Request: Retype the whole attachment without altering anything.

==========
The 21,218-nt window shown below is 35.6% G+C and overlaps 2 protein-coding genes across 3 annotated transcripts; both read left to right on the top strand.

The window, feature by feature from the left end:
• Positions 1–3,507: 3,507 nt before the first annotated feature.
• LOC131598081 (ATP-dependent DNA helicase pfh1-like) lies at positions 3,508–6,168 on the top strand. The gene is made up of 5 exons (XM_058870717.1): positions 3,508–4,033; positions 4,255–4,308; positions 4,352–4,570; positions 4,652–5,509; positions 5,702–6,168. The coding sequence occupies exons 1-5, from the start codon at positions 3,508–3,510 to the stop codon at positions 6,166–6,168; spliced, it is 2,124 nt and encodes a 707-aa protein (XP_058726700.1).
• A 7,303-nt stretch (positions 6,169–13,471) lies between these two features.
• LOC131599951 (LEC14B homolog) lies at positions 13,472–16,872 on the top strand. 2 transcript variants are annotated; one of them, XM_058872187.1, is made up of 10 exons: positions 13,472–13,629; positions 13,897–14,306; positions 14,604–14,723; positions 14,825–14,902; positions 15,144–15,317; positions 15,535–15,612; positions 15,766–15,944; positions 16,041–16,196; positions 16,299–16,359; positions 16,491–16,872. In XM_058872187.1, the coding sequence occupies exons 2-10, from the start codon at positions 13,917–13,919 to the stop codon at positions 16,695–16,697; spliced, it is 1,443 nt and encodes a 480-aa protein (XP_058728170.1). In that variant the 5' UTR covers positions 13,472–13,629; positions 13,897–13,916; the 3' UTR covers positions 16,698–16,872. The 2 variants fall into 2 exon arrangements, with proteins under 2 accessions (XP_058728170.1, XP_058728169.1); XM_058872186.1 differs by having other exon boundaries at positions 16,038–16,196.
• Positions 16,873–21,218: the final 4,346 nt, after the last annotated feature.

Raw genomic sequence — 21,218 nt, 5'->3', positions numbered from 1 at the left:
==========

The 21,218-nt window shown below is 35.6% G+C and overlaps 2 protein-coding genes across 3 annotated transcripts; both read left to right on the top strand.

The window, feature by feature from the left end:
• Positions 1–3,507: 3,507 nt before the first annotated feature.
• LOC131598081 (ATP-dependent DNA helicase pfh1-like) lies at positions 3,508–6,168 on the top strand. The gene is made up of 5 exons (XM_058870717.1): positions 3,508–4,033; positions 4,255–4,308; positions 4,352–4,570; positions 4,652–5,509; positions 5,702–6,168. The coding sequence occupies exons 1-5, from the start codon at positions 3,508–3,510 to the stop codon at positions 6,166–6,168; spliced, it is 2,124 nt and encodes a 707-aa protein (XP_058726700.1).
• A 7,303-nt stretch (positions 6,169–13,471) lies between these two features.
• LOC131599951 (LEC14B homolog) lies at positions 13,472–16,872 on the top strand. 2 transcript variants are annotated; one of them, XM_058872187.1, is made up of 10 exons: positions 13,472–13,629; positions 13,897–14,306; positions 14,604–14,723; positions 14,825–14,902; positions 15,144–15,317; positions 15,535–15,612; positions 15,766–15,944; positions 16,041–16,196; positions 16,299–16,359; positions 16,491–16,872. In XM_058872187.1, the coding sequence occupies exons 2-10, from the start codon at positions 13,917–13,919 to the stop codon at positions 16,695–16,697; spliced, it is 1,443 nt and encodes a 480-aa protein (XP_058728170.1). In that variant the 5' UTR covers positions 13,472–13,629; positions 13,897–13,916; the 3' UTR covers positions 16,698–16,872. The 2 variants fall into 2 exon arrangements, with proteins under 2 accessions (XP_058728170.1, XP_058728169.1); XM_058872186.1 differs by having other exon boundaries at positions 16,038–16,196.
• Positions 16,873–21,218: the final 4,346 nt, after the last annotated feature.

Raw genomic sequence — 21,218 nt, 5'->3', positions numbered from 1 at the left: